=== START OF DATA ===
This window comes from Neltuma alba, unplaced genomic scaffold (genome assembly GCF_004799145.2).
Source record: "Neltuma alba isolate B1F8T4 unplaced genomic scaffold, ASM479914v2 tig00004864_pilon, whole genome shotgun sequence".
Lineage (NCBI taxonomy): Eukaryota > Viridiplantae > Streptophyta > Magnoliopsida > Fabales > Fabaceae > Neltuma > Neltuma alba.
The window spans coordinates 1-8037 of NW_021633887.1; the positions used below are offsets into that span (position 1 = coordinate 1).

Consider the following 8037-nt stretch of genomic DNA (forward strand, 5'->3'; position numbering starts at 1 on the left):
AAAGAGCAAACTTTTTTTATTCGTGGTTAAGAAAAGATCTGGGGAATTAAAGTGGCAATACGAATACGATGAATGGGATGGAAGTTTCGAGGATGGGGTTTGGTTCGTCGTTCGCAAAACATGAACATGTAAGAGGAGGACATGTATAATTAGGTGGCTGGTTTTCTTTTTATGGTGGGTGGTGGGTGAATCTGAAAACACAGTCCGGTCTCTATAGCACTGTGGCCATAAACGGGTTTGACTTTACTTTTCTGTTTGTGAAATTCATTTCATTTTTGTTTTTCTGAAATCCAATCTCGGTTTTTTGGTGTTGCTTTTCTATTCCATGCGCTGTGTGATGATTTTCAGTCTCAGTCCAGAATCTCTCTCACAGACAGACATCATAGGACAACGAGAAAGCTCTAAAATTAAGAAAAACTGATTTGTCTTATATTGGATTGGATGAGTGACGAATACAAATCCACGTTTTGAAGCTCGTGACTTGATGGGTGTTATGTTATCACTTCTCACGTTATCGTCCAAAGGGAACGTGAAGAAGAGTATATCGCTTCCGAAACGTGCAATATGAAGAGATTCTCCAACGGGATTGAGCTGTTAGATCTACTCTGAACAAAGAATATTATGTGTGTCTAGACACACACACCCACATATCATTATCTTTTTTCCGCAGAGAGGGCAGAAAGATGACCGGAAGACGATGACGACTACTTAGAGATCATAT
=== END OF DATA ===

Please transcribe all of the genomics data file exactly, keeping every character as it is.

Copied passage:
This window comes from Neltuma alba, unplaced genomic scaffold (genome assembly GCF_004799145.2).
Source record: "Neltuma alba isolate B1F8T4 unplaced genomic scaffold, ASM479914v2 tig00004864_pilon, whole genome shotgun sequence".
Lineage (NCBI taxonomy): Eukaryota > Viridiplantae > Streptophyta > Magnoliopsida > Fabales > Fabaceae > Neltuma > Neltuma alba.
The window spans coordinates 1-8037 of NW_021633887.1; the positions used below are offsets into that span (position 1 = coordinate 1).

Consider the following 8037-nt stretch of genomic DNA (forward strand, 5'->3'; position numbering starts at 1 on the left):
AAAGAGCAAACTTTTTTTATTCGTGGTTAAGAAAAGATCTGGGGAATTAAAGTGGCAATACGAATACGATGAATGGGATGGAAGTTTCGAGGATGGGGTTTGGTTCGTCGTTCGCAAAACATGAACATGTAAGAGGAGGACATGTATAATTAGGTGGCTGGTTTTCTTTTTATGGTGGGTGGTGGGTGAATCTGAAAACACAGTCCGGTCTCTATAGCACTGTGGCCATAAACGGGTTTGACTTTACTTTTCTGTTTGTGAAATTCATTTCATTTTTGTTTTTCTGAAATCCAATCTCGGTTTTTTGGTGTTGCTTTTCTATTCCATGCGCTGTGTGATGATTTTCAGTCTCAGTCCAGAATCTCTCTCACAGACAGACATCATAGGACAACGAGAAAGCTCTAAAATTAAGAAAAACTGATTTGTCTTATATTGGATTGGATGAGTGACGAATACAAATCCACGTTTTGAAGCTCGTGACTTGATGGGTGTTATGTTATCACTTCTCACGTTATCGTCCAAAGGGAACGTGAAGAAGAGTATATCGCTTCCGAAACGTGCAATATGAAGAGATTCTCCAACGGGATTGAGCTGTTAGATCTACTCTGAACAAAGAATATTATGTGTGTCTAGACACACACACCCACATATCATTATCTTTTTTCCGCAGAGAGGGCAGAAAGATGACCGGAAGACGATGACGACTACTTAGAGATCATAT